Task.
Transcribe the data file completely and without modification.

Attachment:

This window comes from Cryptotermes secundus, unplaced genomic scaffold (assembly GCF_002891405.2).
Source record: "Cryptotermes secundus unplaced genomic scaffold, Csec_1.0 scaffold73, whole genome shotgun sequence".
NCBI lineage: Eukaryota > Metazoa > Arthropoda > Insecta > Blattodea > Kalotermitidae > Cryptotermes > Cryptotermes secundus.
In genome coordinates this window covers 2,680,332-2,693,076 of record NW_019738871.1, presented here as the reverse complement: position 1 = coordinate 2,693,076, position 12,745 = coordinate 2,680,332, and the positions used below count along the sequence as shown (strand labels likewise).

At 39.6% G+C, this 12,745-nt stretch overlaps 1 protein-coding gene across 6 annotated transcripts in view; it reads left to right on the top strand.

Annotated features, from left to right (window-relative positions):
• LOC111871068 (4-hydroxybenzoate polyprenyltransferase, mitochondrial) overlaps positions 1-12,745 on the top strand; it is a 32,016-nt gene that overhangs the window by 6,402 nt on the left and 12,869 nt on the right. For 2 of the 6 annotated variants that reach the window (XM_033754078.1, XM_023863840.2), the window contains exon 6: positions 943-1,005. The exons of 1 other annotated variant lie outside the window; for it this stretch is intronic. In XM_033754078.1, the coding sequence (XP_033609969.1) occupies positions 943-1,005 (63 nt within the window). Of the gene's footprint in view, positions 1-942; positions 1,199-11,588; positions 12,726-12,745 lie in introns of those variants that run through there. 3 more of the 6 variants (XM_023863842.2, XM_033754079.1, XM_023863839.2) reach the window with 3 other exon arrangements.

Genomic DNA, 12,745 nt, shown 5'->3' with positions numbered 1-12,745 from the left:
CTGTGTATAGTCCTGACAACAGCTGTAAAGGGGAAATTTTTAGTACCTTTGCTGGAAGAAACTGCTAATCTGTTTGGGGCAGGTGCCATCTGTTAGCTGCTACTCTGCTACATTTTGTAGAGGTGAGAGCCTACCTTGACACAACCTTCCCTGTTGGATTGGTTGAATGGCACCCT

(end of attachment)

This window comes from Cryptotermes secundus, unplaced genomic scaffold (assembly GCF_002891405.2).
Source record: "Cryptotermes secundus unplaced genomic scaffold, Csec_1.0 scaffold73, whole genome shotgun sequence".
NCBI lineage: Eukaryota > Metazoa > Arthropoda > Insecta > Blattodea > Kalotermitidae > Cryptotermes > Cryptotermes secundus.
In genome coordinates this window covers 2,680,332-2,693,076 of record NW_019738871.1, presented here as the reverse complement: position 1 = coordinate 2,693,076, position 12,745 = coordinate 2,680,332, and the positions used below count along the sequence as shown (strand labels likewise).

At 39.6% G+C, this 12,745-nt stretch overlaps 1 protein-coding gene across 6 annotated transcripts in view; it reads left to right on the top strand.

Annotated features, from left to right (window-relative positions):
• LOC111871068 (4-hydroxybenzoate polyprenyltransferase, mitochondrial) overlaps positions 1-12,745 on the top strand; it is a 32,016-nt gene that overhangs the window by 6,402 nt on the left and 12,869 nt on the right. For 2 of the 6 annotated variants that reach the window (XM_033754078.1, XM_023863840.2), the window contains exon 6: positions 943-1,005. The exons of 1 other annotated variant lie outside the window; for it this stretch is intronic. In XM_033754078.1, the coding sequence (XP_033609969.1) occupies positions 943-1,005 (63 nt within the window). Of the gene's footprint in view, positions 1-942; positions 1,199-11,588; positions 12,726-12,745 lie in introns of those variants that run through there. 3 more of the 6 variants (XM_023863842.2, XM_033754079.1, XM_023863839.2) reach the window with 3 other exon arrangements.

Genomic DNA, 12,745 nt, shown 5'->3' with positions numbered 1-12,745 from the left:
CTGTGTATAGTCCTGACAACAGCTGTAAAGGGGAAATTTTTAGTACCTTTGCTGGAAGAAACTGCTAATCTGTTTGGGGCAGGTGCCATCTGTTAGCTGCTACTCTGCTACATTTTGTAGAGGTGAGAGCCTACCTTGACACAACCTTCCCTGTTGGATTGGTTGAATGGCACCCT